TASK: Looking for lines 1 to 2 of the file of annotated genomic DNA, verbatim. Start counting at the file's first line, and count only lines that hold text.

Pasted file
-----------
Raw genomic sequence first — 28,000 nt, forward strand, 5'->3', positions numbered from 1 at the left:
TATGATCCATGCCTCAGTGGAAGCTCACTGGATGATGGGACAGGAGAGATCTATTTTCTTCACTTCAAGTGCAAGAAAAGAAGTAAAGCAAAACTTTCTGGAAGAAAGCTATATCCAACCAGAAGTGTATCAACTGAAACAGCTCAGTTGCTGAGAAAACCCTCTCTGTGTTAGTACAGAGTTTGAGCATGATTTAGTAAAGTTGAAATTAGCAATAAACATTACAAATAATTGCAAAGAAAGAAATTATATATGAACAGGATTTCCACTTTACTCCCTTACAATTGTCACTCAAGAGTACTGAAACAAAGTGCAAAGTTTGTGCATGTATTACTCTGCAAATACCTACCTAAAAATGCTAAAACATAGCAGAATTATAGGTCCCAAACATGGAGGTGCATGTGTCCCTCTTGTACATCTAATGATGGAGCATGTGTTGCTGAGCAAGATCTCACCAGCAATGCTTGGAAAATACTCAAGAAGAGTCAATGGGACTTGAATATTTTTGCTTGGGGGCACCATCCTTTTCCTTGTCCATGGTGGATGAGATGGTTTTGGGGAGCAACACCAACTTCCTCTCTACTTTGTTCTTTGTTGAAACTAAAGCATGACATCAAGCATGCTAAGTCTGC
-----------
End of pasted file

Raw genomic sequence first — 28,000 nt, forward strand, 5'->3', positions numbered from 1 at the left:
TATGATCCATGCCTCAGTGGAAGCTCACTGGATGATGGGACAGGAGAGATCTATTTTCTTCACTTCAAGTGCAAGAAAAGAAGTAAAGCAAAACTTTCTGGAAGAAAGCTATATCCAACCAGAAGTGTATCAACTGAAACAGCTCAGTTGCTGAGAAAACCCTCTCTGTGTTAGTACAGAGTTTGAGCATGATTTAGTAAAGTTGAAATTAGCAATAAACATTACAAATAATTGCAAAGAAAGAAATTATATATGAACAGGATTTCCACTTTACTCCCTTACAATTGTCACTCAAGAGTACTGAAACAAAGTGCAAAGTTTGTGCATGTATTACTCTGCAAATACCTACCTAAAAATGCTAAAACATAGCAGAATTATAGGTCCCAAACATGGAGGTGCATGTGTCCCTCTTGTACATCTAATGATGGAGCATGTGTTGCTGAGCAAGATCTCACCAGCAATGCTTGGAAAATACTCAAGAAGAGTCAATGGGACTTGAATATTTTTGCTTGGGGGCACCATCCTTTTCCTTGTCCATGGTGGATGAGATGGTTTTGGGGAGCAACACCAACTTCCTCTCTACTTTGTTCTTTGTTGAAACTAAAGCATGACATCAAGCATGCTAAGTCTGC